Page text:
Celebrating supporters of a ministry
On March 18, a celebration will take place at St. Joseph Parish Hall to recognize and show appreciation for the support and generosity of those in the community who make the ministry of St. Vincent de Paul Society of Crook County possible.
In addressing the essential support of all donors of this minitrsy, Charlie Kurtz, President of the non-profit noted, "You are integral to feeding and caring for the poor of Crook County. Without your support, we can do nothing."
Kurtz added that there will be special speakers, and they will celebrate the past year and hear from some of those whom they have helped. Kurtz said anyone who has helped the ministry — regardless of dollar amount, volunteer or other forms of assistance — are welcome.
"Please come and hear our stories while feasting on good coffee, muffins, doughnuts, yogurt, cheese, fruit and vegetables," Kurtz said.
The event begins at 7:30 a.m.
The ministry and mission of St. Vincent de Paul of Crook County is to help people meet their basic needs. Its mission statement is "Neighbors helping neighbors." St. Vincent de Paul is the patron saint of the ministry, and he dedicated his life to helping and serving the poor.
In a county of more than 23,000 people, 13% of the population of Crook County have income under the federal poverty level. The demand for services has continued to increase since the first food pantry was started in 1977 in Prineville. Started by John Solitz, the first pantry was located on East First Street. In 1997, it was relocated to Court Street, and a recycling warehouse and thrift store were added.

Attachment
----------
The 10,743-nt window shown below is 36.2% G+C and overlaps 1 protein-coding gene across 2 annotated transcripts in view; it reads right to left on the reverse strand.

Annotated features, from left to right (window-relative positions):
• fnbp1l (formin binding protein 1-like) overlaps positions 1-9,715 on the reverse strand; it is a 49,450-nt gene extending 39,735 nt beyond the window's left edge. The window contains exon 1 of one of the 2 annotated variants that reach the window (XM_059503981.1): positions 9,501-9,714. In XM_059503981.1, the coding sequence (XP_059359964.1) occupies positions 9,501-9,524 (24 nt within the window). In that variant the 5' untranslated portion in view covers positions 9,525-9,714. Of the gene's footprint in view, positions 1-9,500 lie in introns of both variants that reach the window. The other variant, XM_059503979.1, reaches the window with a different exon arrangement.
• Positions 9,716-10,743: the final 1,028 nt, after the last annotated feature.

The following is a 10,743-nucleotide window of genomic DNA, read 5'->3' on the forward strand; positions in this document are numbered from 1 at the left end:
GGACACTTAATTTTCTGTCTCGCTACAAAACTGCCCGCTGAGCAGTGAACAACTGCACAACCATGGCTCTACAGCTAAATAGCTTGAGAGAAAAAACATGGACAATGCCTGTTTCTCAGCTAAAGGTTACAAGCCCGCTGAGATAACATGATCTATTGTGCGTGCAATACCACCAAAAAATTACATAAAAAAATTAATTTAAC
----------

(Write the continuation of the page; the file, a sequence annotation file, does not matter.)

In 2018, the thrift store and recycling were no longer creating cash flow, and all operations were suspended. In March 2019, St. Vincent de Paul relocated once more to a building that once housed a portion of the old Pioneer Memorial Hospital and opened a self-serve food pantry.
"Since reopening the food bank in 2019, the monthly lease and operating costs were reduced to less than 25% of 2018 and prior levels," Kurtz said. "All paid staff were replaced by volunteers. The board of directors was reformed to include individuals with extensive business and nonprofit experience. Their current balance sheet is strong with a modest cash reserve."
The pantry provides patrons with a wide variety of healthy foods. There are fresh selections such as vegetables and fruit, eggs, and milk. There is a variety of meats — including fresh, frozen and canned. There are also frozen vegetables and other staples. In canned and dry goods, there are grains, plant-based protein and soups.
St. Vincent de Paul also assists people who are in crisis due to imminent eviction or suspension of utility service. It helps with transportation and fuel when the client has no other means of support.
These services are made possible by a variety of funding sources. Grants come from individuals and foundations. Individuals and businesses also donate, and St. Vincent de Paul collaborates with churches, businesses and agencies, including Trader Joe's, local grocery stores and NeighborImpact. The USDA subsidizes food purchases at NeighborImpact. Very importantly, the nonprofit depends on volunteers to help with everything from food box preparation and truck driving to grant writing and intake and reception.
In 1990, St. Vincent de Paul served approximately 50 to 75 people per week. By contrast, in 2019, more than 250 people were served per week. Each month, up to 1,000 people visit the food bank to receive food.
"St. Vincent de Paul plans to intensify local fundraising efforts in 2020 with events including food and fund drives," Kurtz concluded. "We work with local churches, businesses and social agencies to appeal for support. Our 31 volunteers each work an average of four hours a week to serve the needs of the poor. Our sponsors and donors provide the funds needed for food and other expenses."
Friends of St. Vincent de Paul Society Celebration will be March 18, 7:30 to 8:30 a.m.
St. Joseph's Catholic Parish Hall
150 East first St., Prineville
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